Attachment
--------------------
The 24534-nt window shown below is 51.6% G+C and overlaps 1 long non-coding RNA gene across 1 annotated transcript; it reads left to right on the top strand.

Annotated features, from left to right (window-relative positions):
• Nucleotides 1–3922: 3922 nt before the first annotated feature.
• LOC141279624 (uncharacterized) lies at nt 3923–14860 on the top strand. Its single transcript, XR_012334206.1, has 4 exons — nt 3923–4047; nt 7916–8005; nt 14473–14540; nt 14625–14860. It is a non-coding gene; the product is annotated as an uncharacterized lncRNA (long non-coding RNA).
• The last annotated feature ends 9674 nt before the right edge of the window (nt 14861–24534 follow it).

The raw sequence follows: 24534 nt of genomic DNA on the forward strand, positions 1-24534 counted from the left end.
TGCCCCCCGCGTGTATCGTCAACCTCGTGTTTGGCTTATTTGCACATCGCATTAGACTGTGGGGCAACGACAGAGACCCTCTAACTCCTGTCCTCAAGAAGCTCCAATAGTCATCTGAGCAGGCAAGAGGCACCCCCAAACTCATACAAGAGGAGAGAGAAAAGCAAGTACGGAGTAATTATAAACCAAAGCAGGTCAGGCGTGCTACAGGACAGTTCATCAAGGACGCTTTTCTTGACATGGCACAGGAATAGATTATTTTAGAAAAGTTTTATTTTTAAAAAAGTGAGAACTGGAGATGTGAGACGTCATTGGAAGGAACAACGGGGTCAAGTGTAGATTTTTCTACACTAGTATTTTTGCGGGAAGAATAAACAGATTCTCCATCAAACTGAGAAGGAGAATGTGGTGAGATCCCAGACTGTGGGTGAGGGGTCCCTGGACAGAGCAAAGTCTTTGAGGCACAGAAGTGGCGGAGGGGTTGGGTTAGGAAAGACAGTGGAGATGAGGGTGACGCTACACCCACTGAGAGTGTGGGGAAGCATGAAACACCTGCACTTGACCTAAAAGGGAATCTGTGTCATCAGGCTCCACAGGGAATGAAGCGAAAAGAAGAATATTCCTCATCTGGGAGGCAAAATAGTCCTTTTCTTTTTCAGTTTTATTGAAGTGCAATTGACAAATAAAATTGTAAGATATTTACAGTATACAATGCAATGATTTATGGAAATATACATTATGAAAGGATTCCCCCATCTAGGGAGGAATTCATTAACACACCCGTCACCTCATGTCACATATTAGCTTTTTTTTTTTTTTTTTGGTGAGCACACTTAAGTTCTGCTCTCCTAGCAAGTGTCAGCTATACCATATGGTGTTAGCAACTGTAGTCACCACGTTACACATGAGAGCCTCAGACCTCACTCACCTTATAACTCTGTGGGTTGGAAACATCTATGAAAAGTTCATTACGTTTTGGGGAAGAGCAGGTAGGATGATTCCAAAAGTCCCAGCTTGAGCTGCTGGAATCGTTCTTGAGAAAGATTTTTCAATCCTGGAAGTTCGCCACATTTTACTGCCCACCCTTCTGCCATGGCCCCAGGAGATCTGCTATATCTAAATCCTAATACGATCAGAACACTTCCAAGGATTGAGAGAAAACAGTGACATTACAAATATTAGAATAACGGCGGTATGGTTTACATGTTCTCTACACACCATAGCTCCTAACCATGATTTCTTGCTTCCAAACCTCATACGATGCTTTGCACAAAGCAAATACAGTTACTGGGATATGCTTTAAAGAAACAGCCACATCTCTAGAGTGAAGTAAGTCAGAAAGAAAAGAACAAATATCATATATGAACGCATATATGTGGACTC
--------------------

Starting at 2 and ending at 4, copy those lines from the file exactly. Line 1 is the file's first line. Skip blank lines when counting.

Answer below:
Annotated features, from left to right (window-relative positions):
• Nucleotides 1–3922: 3922 nt before the first annotated feature.
• LOC141279624 (uncharacterized) lies at nt 3923–14860 on the top strand. Its single transcript, XR_012334206.1, has 4 exons — nt 3923–4047; nt 7916–8005; nt 14473–14540; nt 14625–14860. It is a non-coding gene; the product is annotated as an uncharacterized lncRNA (long non-coding RNA).